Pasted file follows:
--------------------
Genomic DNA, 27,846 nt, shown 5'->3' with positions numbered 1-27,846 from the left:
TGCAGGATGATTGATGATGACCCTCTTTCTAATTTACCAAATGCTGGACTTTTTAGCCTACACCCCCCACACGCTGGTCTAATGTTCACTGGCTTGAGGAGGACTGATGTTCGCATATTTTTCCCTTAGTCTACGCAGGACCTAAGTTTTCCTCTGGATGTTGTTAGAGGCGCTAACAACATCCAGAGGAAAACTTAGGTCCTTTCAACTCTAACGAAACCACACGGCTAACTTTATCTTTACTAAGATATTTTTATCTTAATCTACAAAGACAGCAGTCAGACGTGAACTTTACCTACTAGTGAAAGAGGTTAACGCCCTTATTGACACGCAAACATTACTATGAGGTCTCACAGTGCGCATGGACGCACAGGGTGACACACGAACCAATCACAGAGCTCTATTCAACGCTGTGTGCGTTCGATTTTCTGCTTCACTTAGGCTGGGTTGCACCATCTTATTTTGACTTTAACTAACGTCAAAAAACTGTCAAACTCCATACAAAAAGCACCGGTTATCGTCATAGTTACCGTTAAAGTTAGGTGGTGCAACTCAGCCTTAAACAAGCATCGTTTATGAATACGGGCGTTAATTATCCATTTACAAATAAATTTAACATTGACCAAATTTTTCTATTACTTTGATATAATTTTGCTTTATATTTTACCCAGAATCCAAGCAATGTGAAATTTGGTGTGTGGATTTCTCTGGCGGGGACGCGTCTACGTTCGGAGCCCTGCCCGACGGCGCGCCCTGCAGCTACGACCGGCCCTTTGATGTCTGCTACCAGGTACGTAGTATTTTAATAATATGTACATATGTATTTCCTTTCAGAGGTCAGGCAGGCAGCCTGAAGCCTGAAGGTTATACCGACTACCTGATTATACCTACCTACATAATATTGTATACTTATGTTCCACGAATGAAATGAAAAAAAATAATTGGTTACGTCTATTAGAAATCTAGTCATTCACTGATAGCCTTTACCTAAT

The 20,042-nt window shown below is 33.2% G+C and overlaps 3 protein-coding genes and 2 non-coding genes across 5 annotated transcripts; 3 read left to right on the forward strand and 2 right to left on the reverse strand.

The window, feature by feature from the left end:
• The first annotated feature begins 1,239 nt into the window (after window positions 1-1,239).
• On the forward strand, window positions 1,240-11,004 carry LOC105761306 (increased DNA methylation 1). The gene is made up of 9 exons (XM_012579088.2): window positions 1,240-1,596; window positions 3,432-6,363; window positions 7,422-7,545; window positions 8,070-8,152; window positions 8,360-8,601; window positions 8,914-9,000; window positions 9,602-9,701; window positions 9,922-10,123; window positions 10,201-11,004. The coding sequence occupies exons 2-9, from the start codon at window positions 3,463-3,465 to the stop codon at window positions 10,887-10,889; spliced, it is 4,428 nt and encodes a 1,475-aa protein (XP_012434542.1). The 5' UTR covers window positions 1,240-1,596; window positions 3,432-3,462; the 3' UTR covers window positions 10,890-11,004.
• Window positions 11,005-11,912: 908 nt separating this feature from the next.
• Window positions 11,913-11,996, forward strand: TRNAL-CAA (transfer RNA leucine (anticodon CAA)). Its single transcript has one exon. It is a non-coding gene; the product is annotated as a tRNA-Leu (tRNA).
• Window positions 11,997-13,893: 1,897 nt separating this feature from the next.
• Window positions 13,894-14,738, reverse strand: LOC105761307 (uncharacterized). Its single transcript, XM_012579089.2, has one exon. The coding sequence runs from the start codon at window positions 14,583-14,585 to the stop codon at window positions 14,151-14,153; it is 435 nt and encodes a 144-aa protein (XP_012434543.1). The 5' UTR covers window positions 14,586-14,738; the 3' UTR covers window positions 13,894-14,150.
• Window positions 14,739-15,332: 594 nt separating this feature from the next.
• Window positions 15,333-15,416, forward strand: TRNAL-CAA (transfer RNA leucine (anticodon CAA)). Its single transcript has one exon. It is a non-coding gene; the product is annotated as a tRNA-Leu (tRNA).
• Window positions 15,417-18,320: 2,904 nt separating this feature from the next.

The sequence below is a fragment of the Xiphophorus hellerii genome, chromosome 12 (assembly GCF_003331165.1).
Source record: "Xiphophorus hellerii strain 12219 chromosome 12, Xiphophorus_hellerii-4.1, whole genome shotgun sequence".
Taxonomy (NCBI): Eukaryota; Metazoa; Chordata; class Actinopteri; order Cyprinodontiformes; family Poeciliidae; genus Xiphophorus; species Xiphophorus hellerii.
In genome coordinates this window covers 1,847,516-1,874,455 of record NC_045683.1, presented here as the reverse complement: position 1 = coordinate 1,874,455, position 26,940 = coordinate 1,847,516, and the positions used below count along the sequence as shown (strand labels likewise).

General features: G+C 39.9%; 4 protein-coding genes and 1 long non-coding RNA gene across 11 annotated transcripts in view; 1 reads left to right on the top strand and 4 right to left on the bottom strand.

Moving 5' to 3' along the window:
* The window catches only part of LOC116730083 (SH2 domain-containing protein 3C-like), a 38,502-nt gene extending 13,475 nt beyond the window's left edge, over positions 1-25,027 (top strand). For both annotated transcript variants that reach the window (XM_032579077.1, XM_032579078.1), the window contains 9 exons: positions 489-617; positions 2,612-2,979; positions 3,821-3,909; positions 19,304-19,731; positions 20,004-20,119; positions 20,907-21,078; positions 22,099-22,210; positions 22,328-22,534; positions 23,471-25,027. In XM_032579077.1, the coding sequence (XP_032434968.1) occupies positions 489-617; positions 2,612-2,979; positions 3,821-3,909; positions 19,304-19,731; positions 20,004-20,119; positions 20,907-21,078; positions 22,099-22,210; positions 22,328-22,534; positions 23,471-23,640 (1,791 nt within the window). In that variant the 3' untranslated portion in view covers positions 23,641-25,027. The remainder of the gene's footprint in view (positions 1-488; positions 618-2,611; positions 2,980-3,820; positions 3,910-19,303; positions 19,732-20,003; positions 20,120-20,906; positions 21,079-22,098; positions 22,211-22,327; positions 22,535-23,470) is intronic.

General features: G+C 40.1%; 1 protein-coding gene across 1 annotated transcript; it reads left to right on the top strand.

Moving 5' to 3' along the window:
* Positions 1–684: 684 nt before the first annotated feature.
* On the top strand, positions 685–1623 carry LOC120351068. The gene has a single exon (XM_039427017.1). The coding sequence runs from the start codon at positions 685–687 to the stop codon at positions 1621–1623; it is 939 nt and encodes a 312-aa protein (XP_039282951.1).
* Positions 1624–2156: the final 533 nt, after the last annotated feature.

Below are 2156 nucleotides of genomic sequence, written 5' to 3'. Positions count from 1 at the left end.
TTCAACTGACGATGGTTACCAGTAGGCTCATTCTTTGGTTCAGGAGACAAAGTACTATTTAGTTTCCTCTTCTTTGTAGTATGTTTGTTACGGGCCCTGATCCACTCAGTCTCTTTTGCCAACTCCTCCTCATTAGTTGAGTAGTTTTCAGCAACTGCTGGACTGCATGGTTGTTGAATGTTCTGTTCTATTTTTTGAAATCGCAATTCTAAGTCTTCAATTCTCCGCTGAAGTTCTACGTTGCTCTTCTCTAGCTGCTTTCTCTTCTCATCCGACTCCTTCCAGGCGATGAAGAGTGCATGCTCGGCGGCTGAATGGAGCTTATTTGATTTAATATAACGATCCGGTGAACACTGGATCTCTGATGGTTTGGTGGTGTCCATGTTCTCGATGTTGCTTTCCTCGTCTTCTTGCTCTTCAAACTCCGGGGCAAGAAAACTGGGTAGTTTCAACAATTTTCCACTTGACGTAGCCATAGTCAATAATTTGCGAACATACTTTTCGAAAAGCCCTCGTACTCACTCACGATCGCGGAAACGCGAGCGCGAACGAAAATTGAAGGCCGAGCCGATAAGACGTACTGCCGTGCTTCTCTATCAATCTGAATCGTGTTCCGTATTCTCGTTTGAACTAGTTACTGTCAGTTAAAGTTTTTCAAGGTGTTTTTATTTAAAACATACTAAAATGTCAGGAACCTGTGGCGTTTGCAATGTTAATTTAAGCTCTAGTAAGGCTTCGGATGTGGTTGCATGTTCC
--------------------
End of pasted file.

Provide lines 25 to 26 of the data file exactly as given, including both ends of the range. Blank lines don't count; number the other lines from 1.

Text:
* Positions 1624–2156: the final 533 nt, after the last annotated feature.

Below are 2156 nucleotides of genomic sequence, written 5' to 3'. Positions count from 1 at the left end.